30-Second Psychology: The 50 Most Thought-provoking Psychology Theories, Each Explained in Half a Minute - Christian Jarrett 2011
Decision Making & Emotions
amygdala Part of the brain that controls fear, aggression and emotional memory. There are two amygdalae that share this role, one on either side of the brain, buried deep in the temporal lobes. Studies have shown that when the amygdalae of aggressive animals are damaged, they become docile and even timid.
behavioural economics A branch of economics which looks at the factors that influence people’s financial decisions. Drawing on psychology, behavioural economics shows that, far from the picture of rational ’economic man’ painted by classical economics, people frequently base their decisions on impulse, prejudice and intuition. Psychological impulses range from altruism to outright self-sabotage.
cold state In an unaroused condition, as opposed to ’hot state’, which is when our appetites are aroused. The term has its origins in the so-called hot-cold empathy gaps described by US psychologist George Loewenstein and developed by Loran Nordgren and others. Loewenstein found that people in an unaroused (’cold’) state failed to anticipate their behaviour when aroused (or ’hot’). He used the example of young men failing to predict that, in the heat of the moment, they would be tempted to have sex without a condom, leading to risk-taking sexual behaviour.
expected utility This is a way of working out people’s betting preferences taking into account all factors, including risk aversion and personal preference. This differs from expected value, which is purely focused on the financial gain expected from a gamble. Expected utility explains why people don’t always make the decision that, rationally, you might expect them to.
frontal lobes The front part of the brain, that is involved with motor skills, moral judgments, language, decision making and long-term memory.
hippocampus Part of the brain that is responsible for long-term memory, located in the frontal lobes.
hot state In an aroused condition, as opposed to ’cold state’.
innate An essential part of something or someone, possibly existing since birth. From the Latin innatus, meaning to be born in.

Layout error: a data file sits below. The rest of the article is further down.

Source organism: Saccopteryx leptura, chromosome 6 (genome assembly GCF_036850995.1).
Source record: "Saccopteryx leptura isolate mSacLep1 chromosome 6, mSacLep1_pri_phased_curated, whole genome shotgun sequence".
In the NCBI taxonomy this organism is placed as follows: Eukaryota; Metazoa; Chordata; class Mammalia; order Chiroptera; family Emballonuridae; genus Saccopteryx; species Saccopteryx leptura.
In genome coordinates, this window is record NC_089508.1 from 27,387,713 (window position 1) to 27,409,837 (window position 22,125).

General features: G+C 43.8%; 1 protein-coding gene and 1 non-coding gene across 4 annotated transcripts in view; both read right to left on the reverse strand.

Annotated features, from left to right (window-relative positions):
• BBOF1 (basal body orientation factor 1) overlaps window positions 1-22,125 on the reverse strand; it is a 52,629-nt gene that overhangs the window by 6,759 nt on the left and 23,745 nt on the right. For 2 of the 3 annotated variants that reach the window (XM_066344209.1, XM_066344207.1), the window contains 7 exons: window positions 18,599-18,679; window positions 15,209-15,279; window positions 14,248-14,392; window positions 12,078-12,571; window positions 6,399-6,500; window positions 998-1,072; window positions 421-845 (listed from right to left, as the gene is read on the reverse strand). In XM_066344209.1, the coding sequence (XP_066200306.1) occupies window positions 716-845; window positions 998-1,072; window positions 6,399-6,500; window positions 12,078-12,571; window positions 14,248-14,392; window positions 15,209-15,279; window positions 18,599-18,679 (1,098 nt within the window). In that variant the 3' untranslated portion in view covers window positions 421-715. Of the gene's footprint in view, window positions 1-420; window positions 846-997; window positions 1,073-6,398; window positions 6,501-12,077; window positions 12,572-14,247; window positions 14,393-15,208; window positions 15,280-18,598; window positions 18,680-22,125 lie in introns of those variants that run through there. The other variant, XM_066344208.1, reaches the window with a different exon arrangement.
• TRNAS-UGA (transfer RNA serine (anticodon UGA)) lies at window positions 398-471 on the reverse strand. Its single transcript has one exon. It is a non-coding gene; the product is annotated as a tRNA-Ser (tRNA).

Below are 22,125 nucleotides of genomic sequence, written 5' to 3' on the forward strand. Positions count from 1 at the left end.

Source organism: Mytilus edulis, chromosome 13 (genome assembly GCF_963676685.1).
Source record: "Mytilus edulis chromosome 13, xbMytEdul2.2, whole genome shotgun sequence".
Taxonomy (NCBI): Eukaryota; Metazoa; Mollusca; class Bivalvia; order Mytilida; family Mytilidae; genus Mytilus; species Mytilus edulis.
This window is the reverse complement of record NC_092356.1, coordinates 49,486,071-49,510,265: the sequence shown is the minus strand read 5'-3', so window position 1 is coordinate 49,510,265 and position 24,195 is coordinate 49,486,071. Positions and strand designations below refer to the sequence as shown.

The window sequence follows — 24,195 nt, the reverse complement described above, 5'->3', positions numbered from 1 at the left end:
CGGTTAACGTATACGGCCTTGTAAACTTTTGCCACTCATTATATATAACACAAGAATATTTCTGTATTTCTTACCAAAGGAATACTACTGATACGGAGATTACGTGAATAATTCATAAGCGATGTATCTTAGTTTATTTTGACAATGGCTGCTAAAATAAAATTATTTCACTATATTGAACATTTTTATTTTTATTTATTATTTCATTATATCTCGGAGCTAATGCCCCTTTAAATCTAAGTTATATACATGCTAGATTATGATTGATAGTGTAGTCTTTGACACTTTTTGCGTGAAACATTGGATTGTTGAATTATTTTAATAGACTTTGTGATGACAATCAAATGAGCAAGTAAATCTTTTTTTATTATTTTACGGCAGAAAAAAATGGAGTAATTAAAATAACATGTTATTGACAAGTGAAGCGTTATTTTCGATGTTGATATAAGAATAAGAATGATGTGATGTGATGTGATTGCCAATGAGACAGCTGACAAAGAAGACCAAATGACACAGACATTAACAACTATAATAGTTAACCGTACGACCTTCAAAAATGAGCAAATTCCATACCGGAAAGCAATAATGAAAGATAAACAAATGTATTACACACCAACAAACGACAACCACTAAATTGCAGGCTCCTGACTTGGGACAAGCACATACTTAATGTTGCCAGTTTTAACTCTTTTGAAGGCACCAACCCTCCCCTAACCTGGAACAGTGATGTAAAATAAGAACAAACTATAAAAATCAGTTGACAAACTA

intuition Knowledge gained through instinct, rather than a rational process. From the Latin intuito, meaning ’to look at’.
neurologist A doctor who specializes in treating the nervous system, including the brain. Diagnosis includes the physical condition of the brain, physical functions affected by the brain, such as balance and motor skills, and cognitive abilities, such as memory and speech. Treatment includes referral to a physiotherapist, prescribing drugs and/or surgery.
physiological Relating to the normal functioning of a body. A physiological reaction is a response usually triggered by the brain. There is ongoing debate about what stage the conscious brain engages, and whether emotions trigger the reaction or vice versa. The classic example given in the James—Lange theory of emotion is that of a person coming across a bear in the woods. Their physiological reaction is to tremble and then run. According to James—Lange, however, fear is triggered by the physiological reaction, which the brain recognizes as a symptom of fear, rather than vice versa.
prefrontal cortex The foremost part of the brain, located in the anterior (front) region of the frontal lobes. It is responsible for expressing personality, moral judgments and controlling sexual impulses.
restraint bias The tendency for people to be unduly optimistic about their ability to control their behaviour when aroused. The term originates in the theory of hot-cold empathy gaps described by US psychologist George Loewenstein and developed by Loran Nordgren and others.
schizophrenia A psychiatric diagnosis associated with abnormalities in several of the brain’s neurotransmitters. Typically, the condition is marked by a distorted view of reality, an inability to function socially, withdrawal from society, hearing voices and delusions of grandeur. Sub-categories include: paranoid, disorganized, catatonic, undifferentiated and residual schizophrenia.
stimulus Something that stimulates a response. In certain instances, the strength of a psychological stimulus may elicit an uncontrolled physical response, such as nervous twitches or spasms.
systematic Relating to the entire system, in this case the brain. A systematic problem is one that requires the whole system to be treated for the problem to be eradicated.